Almost all motherboards contain a jumper that can clear all CMOS settings along with the BIOS password. The location of this jumper varies depending upon the motherboard brand. You should read your motherboard manual to check its location. If you don't have the manual then look for the jumpers near the CMOS battery. Most of the manufacturer label the jumper as CLR, CLEAR, CLEAR CMOS, etc.
When you find the jumper, look carefully. There will be 3 pins and the jumper will be joining the center pin to either left or right pin. What you need to do, is remove the jumper and join the center pin to the opposite pin. e.g. if the jumper joins center pin to left pin, then remove it and join center pin to right pin. Now wait for a few seconds and then again remove the jumper and join the center pin to left pin.
Make sure to turn the PC off before opening the cabinet and resetting the jumper.
B. By Using Software:
I have found that BIOS/CMOS Password Recovery Tool is the most effective.: BIOS/CMOS Password Recovery Tool is a program that works instantly to remove any lost or forgotten BIOS/CMOS password. Simply boot your PC to DOS and execute the program, and get access to forgotten BIOS/CMOS passwords in just seconds
If you cannot access the machine after if has been powered up, it is
still possible to get past the BIOS password.
The BIOS password is
stored in CMOS memory that is maintained while the PC is powered off by
a small battery, which is attached to the motherboard. If you remove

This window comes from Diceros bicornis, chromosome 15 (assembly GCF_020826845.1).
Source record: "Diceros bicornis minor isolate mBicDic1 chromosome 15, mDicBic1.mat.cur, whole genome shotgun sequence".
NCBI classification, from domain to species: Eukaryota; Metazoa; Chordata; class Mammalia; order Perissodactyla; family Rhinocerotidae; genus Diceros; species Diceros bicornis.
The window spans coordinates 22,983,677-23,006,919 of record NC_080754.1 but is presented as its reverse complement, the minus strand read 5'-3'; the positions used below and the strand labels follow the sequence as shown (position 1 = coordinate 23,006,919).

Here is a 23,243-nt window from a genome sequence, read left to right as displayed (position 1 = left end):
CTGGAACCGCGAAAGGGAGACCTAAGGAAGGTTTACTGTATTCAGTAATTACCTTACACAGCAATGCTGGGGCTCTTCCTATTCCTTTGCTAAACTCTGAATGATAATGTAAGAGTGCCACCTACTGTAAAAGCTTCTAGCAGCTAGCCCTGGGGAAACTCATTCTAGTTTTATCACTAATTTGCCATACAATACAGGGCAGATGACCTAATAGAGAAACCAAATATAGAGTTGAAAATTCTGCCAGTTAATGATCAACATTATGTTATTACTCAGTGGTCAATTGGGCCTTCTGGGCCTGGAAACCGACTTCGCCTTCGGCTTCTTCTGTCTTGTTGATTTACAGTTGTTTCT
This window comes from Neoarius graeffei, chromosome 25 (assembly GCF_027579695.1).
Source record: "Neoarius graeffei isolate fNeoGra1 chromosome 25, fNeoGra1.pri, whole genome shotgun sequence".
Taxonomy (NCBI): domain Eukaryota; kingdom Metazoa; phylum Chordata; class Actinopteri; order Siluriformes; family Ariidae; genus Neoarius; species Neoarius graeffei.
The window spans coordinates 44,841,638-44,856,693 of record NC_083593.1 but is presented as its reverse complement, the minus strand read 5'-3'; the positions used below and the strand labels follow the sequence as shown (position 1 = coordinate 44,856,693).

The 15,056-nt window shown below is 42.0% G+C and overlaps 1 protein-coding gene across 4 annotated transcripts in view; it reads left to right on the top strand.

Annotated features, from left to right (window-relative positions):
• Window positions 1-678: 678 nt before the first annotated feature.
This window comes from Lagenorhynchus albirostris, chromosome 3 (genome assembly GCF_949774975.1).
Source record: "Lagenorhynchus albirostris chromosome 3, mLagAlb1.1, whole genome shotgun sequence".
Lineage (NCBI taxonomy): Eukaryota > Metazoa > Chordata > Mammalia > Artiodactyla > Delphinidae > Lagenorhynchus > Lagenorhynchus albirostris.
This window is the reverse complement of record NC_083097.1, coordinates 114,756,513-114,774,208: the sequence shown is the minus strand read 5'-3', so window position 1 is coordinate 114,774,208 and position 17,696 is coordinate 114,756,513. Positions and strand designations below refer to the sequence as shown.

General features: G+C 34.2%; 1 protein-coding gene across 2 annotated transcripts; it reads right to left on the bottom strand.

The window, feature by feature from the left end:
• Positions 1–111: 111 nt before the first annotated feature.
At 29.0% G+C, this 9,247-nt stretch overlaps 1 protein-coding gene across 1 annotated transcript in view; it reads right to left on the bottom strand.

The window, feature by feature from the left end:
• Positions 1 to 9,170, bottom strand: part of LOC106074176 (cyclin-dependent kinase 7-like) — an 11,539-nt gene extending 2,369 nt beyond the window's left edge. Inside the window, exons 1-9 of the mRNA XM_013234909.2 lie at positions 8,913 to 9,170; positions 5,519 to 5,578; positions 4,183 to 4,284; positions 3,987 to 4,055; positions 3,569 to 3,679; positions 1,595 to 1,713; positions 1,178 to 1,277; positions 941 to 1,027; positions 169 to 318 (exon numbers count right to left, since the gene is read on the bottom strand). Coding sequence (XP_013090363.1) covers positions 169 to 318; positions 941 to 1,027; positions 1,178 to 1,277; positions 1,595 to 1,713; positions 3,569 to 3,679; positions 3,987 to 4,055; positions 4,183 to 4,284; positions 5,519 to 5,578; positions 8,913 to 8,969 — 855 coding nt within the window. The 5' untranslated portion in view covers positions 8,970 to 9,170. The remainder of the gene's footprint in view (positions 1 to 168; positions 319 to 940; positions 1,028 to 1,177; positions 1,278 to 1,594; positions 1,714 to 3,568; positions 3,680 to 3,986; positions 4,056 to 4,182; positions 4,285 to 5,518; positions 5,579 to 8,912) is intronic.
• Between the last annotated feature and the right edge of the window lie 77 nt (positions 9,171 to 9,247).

this battery, all CMOS information (including the BIOS password) will
be lost. You will need to re-enter the correct CMOS setup information
to use the machine. The machines owner or user will most likely be
alarmed when it is discovered that the BIOS password has been deleted.
On some motherboards, the battery is soldered to the motherboard,
making it difficult to remove. If this is the case, you have another
alternative. Somewhere on the motherboard you should find a jumper that
will clear the BIOS password.
If you have the motherboard
documentation, you will know where that jumper is. If not, the jumper
may be labeled on the motherboard. If you are not fortunate enough for
either of these to be the case, you may be able to guess which jumper
is the correct jumper.
This jumper is usually standing alone near the
battery. If you cannot locate this jumper, you might short both of the
points where the battery connects to the motherboard.
If all else fails, you may have to clear the BIOS password by
resetting the RTC (Real Time Clock) IC (Integrated Circuit) on your
Many RTC's require an external battery. If your RTC is one of this
type, you can clear the BIOS password just by unsocketing the RTC and
1. If the batteries are dead then there's no way that you can charge them again. You're better off purchasing a new one. You can purchase one online by visiting the ToshibaDirect website or by calling them on 1-800-316-09202.
2. Yes, you can use the power cords to run the computer. Just plug them in using the power cords even with the batteries removed and it should work fine.
3. Yes you can but you might experience some current fluctuations. This is negligible on a CMOS battery though.